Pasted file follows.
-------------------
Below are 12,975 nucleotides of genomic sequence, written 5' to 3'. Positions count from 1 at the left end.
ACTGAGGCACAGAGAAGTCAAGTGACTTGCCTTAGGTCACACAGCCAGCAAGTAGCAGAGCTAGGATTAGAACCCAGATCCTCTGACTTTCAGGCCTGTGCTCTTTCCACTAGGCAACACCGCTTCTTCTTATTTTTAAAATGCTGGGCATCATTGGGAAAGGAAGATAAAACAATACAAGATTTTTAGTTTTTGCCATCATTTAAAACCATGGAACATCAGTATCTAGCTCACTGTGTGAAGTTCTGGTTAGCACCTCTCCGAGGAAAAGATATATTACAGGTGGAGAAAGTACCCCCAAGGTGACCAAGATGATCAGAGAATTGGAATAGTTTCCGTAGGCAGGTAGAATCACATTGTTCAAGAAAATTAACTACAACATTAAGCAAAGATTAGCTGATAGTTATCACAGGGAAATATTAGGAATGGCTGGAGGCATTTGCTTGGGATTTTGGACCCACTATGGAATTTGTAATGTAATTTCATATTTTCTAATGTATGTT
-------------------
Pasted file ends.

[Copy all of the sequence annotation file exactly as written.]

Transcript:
Below are 12,975 nucleotides of genomic sequence, written 5' to 3'. Positions count from 1 at the left end.
ACTGAGGCACAGAGAAGTCAAGTGACTTGCCTTAGGTCACACAGCCAGCAAGTAGCAGAGCTAGGATTAGAACCCAGATCCTCTGACTTTCAGGCCTGTGCTCTTTCCACTAGGCAACACCGCTTCTTCTTATTTTTAAAATGCTGGGCATCATTGGGAAAGGAAGATAAAACAATACAAGATTTTTAGTTTTTGCCATCATTTAAAACCATGGAACATCAGTATCTAGCTCACTGTGTGAAGTTCTGGTTAGCACCTCTCCGAGGAAAAGATATATTACAGGTGGAGAAAGTACCCCCAAGGTGACCAAGATGATCAGAGAATTGGAATAGTTTCCGTAGGCAGGTAGAATCACATTGTTCAAGAAAATTAACTACAACATTAAGCAAAGATTAGCTGATAGTTATCACAGGGAAATATTAGGAATGGCTGGAGGCATTTGCTTGGGATTTTGGACCCACTATGGAATTTGTAATGTAATTTCATATTTTCTAATGTATGTT